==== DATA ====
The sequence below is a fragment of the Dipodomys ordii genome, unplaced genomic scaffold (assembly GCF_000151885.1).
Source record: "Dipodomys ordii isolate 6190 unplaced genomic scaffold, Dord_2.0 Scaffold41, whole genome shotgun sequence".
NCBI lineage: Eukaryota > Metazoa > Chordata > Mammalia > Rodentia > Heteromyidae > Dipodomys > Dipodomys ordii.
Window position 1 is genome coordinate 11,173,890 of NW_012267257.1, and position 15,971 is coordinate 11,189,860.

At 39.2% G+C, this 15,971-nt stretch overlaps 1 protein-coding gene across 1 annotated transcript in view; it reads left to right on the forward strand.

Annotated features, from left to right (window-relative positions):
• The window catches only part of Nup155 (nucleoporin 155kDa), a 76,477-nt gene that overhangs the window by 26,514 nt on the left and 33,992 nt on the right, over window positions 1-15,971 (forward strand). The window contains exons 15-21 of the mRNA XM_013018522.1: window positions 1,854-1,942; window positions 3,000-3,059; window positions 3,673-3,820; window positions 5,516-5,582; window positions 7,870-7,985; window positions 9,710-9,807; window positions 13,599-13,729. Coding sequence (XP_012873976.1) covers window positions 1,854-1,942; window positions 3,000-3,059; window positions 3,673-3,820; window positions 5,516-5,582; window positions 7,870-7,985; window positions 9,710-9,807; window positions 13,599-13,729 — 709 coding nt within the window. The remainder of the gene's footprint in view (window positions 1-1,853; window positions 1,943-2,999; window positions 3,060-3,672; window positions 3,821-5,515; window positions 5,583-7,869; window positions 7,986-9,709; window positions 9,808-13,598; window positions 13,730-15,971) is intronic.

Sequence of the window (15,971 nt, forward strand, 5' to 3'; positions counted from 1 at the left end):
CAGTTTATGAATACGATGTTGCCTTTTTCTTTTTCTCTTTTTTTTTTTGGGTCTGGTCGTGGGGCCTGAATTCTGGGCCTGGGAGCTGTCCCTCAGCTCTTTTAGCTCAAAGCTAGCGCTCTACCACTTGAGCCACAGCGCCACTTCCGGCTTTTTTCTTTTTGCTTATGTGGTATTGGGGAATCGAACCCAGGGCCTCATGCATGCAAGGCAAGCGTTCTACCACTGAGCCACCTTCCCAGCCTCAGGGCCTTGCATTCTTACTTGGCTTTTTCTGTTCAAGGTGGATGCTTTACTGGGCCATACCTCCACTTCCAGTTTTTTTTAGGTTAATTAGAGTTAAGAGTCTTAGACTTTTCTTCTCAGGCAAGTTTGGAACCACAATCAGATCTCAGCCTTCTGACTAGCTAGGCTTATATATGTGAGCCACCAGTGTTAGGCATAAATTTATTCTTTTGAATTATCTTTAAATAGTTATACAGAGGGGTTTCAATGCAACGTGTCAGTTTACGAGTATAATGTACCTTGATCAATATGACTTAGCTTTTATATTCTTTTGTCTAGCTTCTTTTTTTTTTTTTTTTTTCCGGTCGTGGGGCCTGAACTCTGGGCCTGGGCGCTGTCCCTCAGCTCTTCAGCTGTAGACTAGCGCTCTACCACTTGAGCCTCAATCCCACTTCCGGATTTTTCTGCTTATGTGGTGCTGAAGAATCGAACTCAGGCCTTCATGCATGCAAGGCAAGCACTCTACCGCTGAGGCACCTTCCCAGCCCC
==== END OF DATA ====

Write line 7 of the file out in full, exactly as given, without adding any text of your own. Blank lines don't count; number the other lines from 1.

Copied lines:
• The window catches only part of Nup155 (nucleoporin 155kDa), a 76,477-nt gene that overhangs the window by 26,514 nt on the left and 33,992 nt on the right, over window positions 1-15,971 (forward strand). The window contains exons 15-21 of the mRNA XM_013018522.1: window positions 1,854-1,942; window positions 3,000-3,059; window positions 3,673-3,820; window positions 5,516-5,582; window positions 7,870-7,985; window positions 9,710-9,807; window positions 13,599-13,729. Coding sequence (XP_012873976.1) covers window positions 1,854-1,942; window positions 3,000-3,059; window positions 3,673-3,820; window positions 5,516-5,582; window positions 7,870-7,985; window positions 9,710-9,807; window positions 13,599-13,729 — 709 coding nt within the window. The remainder of the gene's footprint in view (window positions 1-1,853; window positions 1,943-2,999; window positions 3,060-3,672; window positions 3,821-5,515; window positions 5,583-7,869; window positions 7,986-9,709; window positions 9,808-13,598; window positions 13,730-15,971) is intronic.